Early in 2018, state lawmakers passed a bill that will close Wisconsin’s youth prisons. After heavily reported instances of abuse, lawsuits and criminal investigations, this felt like a long time coming. But what was to come in place of the contentious prisons was unknown, and in large part still is.
My favorite story this year is about a group of people who are working to make sure that local youth, families and community members have a say in how the county and the state are going to reform the youth justice system. Youth justice relates to a lot of issues Milwaukee is grappling with, such as how to reduce racial disparities and mass incarceration, and better care for those who have experienced trauma. In some ways, the group’s work feels similar to our mission at NNS: to open up a conversation about how policies and decisions are going to affect those who live in Milwaukee’s neighborhoods, and to make sure community members have a space to weigh in on those matters.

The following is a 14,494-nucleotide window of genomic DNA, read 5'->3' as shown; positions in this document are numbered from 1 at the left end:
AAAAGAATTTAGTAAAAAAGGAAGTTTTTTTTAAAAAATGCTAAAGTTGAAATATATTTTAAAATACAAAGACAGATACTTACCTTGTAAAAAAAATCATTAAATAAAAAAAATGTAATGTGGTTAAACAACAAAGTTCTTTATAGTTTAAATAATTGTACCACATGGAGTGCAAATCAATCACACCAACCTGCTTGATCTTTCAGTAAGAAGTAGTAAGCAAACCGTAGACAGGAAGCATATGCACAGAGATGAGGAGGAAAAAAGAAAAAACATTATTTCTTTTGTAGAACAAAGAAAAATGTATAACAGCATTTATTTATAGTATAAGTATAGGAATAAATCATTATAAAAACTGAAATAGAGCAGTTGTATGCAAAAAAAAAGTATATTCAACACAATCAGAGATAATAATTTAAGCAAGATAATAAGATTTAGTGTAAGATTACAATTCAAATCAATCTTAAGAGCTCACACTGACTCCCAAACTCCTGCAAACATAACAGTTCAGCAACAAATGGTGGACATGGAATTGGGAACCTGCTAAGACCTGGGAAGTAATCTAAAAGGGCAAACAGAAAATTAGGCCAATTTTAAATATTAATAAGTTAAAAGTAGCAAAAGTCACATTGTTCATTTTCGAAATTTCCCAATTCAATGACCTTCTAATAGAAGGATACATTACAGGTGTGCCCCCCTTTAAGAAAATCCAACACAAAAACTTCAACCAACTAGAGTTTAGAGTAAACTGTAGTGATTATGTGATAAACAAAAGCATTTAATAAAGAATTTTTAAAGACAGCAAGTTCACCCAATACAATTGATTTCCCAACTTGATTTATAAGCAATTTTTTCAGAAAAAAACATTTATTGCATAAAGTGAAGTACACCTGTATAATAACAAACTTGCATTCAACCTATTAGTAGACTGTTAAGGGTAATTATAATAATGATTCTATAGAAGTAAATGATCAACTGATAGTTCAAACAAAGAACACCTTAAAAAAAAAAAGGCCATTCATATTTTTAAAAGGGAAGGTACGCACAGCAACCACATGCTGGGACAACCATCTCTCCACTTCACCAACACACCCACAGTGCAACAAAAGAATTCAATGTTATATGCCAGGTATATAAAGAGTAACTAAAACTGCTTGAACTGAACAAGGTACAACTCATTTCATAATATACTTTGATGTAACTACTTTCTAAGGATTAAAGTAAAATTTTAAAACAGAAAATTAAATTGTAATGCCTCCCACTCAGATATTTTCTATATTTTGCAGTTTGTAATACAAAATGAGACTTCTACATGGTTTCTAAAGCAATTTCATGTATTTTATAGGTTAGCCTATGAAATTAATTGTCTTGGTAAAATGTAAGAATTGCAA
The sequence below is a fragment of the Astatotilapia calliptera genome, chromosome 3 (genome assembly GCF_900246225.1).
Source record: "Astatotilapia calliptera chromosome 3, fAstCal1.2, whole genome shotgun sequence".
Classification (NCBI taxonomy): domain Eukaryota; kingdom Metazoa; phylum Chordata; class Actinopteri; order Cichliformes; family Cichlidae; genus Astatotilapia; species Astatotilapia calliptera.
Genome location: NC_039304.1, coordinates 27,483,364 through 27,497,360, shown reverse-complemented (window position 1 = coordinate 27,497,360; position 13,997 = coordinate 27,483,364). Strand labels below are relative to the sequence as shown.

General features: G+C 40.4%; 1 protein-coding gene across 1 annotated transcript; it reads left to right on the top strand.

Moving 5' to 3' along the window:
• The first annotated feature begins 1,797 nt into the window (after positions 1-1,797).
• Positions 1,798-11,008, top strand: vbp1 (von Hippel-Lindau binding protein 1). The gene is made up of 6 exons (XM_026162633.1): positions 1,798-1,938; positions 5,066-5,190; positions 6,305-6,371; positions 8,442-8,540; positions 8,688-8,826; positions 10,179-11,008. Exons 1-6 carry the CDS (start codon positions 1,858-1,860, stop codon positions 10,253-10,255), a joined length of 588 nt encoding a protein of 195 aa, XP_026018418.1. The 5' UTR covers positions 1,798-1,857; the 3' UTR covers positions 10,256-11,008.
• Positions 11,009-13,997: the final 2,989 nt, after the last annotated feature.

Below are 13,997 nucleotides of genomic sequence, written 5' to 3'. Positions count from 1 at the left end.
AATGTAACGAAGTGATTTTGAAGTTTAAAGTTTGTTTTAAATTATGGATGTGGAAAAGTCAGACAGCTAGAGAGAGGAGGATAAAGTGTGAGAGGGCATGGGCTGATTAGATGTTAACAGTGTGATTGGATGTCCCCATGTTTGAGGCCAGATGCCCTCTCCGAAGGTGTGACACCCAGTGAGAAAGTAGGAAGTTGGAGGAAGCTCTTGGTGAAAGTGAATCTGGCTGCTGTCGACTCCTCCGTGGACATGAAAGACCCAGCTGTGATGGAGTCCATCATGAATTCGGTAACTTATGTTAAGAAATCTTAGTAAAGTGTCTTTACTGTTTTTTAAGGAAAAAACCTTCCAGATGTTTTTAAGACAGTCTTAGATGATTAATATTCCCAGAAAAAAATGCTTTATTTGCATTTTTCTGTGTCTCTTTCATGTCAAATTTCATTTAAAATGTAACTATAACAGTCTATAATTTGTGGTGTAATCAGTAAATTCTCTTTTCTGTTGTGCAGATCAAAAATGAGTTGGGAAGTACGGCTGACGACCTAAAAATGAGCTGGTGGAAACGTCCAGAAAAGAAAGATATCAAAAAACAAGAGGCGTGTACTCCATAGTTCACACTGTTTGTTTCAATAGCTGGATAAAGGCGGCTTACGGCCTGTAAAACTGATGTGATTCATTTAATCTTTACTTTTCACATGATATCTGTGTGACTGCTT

It was a privilege to witness residents and officials listen to each other and talk about how they want to transform this system into one that would have better outcomes for everyone.
Though I just started as a staff reporter at the Milwaukee Neighborhood News Service toward the end of 2018, I’m curious to see how the story of Milwaukee’s attempt at youth justice reform will continue to evolve in 2019, and am excited to continue to cover how these changes will affect people in the neighborhoods we cover.
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